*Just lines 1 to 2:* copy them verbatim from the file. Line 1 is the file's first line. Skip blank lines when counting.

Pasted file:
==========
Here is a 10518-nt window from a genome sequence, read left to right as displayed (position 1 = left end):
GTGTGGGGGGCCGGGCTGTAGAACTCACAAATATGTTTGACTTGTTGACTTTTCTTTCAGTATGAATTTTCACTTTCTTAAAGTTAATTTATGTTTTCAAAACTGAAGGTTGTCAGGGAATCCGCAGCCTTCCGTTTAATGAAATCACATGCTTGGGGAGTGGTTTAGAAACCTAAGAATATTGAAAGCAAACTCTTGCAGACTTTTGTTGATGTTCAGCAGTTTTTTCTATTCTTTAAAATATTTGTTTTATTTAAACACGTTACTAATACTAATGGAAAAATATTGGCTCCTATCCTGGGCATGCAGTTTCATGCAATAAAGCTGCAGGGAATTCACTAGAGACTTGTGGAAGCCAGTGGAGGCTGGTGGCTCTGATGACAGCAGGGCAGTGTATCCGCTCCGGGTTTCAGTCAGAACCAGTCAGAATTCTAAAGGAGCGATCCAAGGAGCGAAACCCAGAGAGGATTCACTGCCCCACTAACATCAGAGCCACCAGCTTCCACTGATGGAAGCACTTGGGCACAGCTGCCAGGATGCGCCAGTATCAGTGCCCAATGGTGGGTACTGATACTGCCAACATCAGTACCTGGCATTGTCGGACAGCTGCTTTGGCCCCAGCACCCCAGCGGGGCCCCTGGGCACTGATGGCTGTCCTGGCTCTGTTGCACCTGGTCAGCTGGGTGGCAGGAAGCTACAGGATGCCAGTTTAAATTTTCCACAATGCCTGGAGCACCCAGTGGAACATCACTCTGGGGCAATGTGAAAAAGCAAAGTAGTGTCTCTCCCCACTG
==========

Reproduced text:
Here is a 10518-nt window from a genome sequence, read left to right as displayed (position 1 = left end):
GTGTGGGGGGCCGGGCTGTAGAACTCACAAATATGTTTGACTTGTTGACTTTTCTTTCAGTATGAATTTTCACTTTCTTAAAGTTAATTTATGTTTTCAAAACTGAAGGTTGTCAGGGAATCCGCAGCCTTCCGTTTAATGAAATCACATGCTTGGGGAGTGGTTTAGAAACCTAAGAATATTGAAAGCAAACTCTTGCAGACTTTTGTTGATGTTCAGCAGTTTTTTCTATTCTTTAAAATATTTGTTTTATTTAAACACGTTACTAATACTAATGGAAAAATATTGGCTCCTATCCTGGGCATGCAGTTTCATGCAATAAAGCTGCAGGGAATTCACTAGAGACTTGTGGAAGCCAGTGGAGGCTGGTGGCTCTGATGACAGCAGGGCAGTGTATCCGCTCCGGGTTTCAGTCAGAACCAGTCAGAATTCTAAAGGAGCGATCCAAGGAGCGAAACCCAGAGAGGATTCACTGCCCCACTAACATCAGAGCCACCAGCTTCCACTGATGGAAGCACTTGGGCACAGCTGCCAGGATGCGCCAGTATCAGTGCCCAATGGTGGGTACTGATACTGCCAACATCAGTACCTGGCATTGTCGGACAGCTGCTTTGGCCCCAGCACCCCAGCGGGGCCCCTGGGCACTGATGGCTGTCCTGGCTCTGTTGCACCTGGTCAGCTGGGTGGCAGGAAGCTACAGGATGCCAGTTTAAATTTTCCACAATGCCTGGAGCACCCAGTGGAACATCACTCTGGGGCAATGTGAAAAAGCAAAGTAGTGTCTCTCCCCACTG